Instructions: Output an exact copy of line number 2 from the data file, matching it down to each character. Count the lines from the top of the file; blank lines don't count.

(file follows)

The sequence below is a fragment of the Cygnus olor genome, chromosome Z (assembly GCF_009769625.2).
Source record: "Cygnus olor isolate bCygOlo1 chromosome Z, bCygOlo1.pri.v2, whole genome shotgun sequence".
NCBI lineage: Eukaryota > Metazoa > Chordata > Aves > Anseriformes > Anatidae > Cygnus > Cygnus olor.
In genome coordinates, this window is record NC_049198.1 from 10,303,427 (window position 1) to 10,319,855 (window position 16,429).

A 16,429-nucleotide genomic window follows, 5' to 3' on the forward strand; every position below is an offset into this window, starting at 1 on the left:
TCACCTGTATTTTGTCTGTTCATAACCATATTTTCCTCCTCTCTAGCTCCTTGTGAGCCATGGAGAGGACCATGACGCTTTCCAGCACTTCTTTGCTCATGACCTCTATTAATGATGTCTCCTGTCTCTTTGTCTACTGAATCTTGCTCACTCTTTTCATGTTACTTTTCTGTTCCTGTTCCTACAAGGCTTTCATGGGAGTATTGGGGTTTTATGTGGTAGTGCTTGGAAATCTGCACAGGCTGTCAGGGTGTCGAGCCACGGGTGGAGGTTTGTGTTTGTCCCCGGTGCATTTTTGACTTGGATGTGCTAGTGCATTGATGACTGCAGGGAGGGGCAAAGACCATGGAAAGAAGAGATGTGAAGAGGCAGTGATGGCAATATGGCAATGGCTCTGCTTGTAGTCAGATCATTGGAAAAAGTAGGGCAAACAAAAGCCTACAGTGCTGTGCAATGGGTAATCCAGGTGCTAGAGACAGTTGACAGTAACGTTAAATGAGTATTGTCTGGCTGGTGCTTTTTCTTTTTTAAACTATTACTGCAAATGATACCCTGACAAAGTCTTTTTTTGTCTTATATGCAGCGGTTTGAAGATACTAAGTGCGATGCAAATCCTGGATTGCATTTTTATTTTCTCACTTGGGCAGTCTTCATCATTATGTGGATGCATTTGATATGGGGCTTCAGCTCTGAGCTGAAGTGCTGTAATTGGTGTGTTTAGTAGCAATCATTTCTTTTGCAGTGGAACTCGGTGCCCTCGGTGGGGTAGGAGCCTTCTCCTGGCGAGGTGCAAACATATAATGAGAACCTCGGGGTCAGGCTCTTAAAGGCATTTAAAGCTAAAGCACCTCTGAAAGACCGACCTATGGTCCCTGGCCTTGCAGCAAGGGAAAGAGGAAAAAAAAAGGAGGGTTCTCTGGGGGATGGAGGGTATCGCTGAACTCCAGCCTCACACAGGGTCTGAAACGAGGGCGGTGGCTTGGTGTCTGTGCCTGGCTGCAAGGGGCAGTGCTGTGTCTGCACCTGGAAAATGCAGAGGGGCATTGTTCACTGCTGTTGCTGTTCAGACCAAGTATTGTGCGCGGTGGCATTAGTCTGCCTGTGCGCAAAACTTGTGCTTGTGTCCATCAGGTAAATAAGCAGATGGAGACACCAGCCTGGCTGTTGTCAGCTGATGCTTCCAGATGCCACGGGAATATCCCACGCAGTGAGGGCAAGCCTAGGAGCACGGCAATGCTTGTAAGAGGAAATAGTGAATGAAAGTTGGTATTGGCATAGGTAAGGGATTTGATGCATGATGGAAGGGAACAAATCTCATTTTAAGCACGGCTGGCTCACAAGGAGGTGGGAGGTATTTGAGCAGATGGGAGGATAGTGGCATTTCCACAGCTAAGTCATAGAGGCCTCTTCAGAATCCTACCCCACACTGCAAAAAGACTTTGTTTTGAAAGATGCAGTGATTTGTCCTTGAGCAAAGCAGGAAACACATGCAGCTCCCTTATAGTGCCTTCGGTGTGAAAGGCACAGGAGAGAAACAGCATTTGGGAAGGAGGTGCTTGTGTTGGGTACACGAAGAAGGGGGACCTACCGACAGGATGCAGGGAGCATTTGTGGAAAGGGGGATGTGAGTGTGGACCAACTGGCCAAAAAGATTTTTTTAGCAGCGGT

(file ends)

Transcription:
Source record: "Cygnus olor isolate bCygOlo1 chromosome Z, bCygOlo1.pri.v2, whole genome shotgun sequence".